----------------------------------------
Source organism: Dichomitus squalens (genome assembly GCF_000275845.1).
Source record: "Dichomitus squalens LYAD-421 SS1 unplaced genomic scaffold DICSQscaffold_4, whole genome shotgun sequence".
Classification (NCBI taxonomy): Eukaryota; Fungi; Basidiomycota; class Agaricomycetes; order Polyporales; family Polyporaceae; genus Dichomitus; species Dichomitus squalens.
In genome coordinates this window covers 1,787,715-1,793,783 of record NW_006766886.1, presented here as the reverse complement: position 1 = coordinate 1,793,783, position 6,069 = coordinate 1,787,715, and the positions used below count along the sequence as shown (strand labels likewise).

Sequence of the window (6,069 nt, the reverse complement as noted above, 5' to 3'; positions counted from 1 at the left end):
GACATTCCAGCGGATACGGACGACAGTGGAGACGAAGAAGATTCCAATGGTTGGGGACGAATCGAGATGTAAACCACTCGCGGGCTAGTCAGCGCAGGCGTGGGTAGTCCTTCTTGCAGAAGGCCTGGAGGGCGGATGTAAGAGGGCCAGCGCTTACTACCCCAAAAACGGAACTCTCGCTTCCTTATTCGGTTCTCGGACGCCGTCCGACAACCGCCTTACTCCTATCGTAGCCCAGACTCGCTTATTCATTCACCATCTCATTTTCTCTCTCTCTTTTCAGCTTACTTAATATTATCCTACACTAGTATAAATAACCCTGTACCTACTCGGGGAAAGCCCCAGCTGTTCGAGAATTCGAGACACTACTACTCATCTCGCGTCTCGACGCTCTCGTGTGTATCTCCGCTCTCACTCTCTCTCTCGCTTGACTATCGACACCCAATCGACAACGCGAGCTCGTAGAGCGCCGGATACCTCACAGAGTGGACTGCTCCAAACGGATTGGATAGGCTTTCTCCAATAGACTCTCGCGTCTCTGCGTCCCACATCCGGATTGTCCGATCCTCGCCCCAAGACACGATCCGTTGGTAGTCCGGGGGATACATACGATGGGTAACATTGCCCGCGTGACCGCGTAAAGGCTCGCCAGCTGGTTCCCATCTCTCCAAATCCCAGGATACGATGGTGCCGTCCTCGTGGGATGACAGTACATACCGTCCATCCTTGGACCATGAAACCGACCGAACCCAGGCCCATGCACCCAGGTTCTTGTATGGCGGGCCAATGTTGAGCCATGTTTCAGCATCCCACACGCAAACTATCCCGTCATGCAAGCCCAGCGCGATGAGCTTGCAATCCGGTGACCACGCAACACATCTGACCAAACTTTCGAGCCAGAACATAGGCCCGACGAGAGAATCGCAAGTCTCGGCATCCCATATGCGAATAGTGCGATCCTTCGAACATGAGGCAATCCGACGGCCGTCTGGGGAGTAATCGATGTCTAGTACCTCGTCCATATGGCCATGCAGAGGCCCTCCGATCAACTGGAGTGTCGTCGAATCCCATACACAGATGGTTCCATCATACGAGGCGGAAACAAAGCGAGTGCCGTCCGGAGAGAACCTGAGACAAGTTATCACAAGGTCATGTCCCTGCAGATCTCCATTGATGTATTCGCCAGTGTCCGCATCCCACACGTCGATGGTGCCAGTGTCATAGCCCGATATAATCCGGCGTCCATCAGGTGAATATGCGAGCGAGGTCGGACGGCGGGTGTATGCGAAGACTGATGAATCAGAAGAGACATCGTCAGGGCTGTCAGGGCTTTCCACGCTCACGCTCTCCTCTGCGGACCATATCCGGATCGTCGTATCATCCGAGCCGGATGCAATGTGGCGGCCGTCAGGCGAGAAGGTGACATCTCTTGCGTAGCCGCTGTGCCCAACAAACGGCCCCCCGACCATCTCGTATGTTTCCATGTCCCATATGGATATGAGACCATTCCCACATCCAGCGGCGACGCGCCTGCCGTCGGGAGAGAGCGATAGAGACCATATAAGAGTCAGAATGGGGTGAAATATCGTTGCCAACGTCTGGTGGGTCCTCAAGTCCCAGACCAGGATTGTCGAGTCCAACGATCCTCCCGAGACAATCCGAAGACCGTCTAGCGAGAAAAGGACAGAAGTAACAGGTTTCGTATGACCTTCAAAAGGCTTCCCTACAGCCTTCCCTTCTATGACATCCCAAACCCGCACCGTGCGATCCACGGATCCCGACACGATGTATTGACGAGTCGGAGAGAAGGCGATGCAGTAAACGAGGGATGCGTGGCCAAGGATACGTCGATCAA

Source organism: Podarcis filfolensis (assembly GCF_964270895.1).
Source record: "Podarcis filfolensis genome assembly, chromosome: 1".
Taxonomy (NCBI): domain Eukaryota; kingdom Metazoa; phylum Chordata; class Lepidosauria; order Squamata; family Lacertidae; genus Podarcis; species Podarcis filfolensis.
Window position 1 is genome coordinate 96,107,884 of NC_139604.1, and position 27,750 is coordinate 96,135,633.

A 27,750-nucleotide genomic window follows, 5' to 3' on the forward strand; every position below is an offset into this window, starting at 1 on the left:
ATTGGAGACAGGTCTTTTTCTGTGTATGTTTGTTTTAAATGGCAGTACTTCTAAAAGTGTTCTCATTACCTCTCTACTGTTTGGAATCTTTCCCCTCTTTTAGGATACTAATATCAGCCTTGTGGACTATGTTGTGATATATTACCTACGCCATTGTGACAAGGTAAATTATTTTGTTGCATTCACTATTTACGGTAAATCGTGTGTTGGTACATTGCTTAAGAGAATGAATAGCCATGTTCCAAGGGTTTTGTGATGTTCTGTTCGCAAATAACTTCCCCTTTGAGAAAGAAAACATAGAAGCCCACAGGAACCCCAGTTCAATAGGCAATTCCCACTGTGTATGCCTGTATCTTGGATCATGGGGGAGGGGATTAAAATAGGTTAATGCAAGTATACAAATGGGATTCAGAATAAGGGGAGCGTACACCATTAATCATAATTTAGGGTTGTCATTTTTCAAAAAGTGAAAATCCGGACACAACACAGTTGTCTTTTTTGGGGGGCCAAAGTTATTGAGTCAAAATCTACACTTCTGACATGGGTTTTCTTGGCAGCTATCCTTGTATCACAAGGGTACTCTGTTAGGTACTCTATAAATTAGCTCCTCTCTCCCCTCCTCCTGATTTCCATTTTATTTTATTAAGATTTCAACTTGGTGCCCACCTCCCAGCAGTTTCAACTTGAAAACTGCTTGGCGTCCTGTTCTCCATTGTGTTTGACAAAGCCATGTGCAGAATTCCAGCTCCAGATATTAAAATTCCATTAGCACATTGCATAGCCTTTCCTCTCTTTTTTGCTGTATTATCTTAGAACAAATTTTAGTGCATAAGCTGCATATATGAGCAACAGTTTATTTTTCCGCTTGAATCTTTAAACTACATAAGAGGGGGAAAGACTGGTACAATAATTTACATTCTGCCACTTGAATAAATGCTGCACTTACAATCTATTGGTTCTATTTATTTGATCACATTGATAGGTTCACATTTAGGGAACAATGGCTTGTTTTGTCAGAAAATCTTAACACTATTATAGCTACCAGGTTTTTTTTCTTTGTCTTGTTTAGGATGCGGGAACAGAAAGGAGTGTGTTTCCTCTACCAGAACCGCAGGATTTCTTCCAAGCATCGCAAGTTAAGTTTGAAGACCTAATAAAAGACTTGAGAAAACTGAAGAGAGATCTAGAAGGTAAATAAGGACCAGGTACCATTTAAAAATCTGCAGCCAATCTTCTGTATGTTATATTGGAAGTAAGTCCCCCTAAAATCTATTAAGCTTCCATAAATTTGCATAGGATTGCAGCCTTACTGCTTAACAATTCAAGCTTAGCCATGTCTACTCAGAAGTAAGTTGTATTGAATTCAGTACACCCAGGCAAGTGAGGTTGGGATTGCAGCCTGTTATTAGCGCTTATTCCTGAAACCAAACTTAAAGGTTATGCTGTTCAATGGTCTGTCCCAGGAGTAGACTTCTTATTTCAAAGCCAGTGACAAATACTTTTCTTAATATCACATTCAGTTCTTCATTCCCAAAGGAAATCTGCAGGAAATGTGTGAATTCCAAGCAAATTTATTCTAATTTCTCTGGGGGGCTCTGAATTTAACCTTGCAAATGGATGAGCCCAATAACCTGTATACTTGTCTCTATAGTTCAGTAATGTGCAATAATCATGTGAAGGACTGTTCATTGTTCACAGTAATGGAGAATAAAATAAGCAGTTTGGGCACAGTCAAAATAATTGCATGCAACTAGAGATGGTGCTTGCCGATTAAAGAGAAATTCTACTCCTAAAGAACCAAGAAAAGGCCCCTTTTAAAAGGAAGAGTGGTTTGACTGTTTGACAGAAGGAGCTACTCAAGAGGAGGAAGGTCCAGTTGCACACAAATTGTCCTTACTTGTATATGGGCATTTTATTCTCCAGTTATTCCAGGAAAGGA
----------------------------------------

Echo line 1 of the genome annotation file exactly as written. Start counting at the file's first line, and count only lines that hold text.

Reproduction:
Source organism: Dichomitus squalens (genome assembly GCF_000275845.1).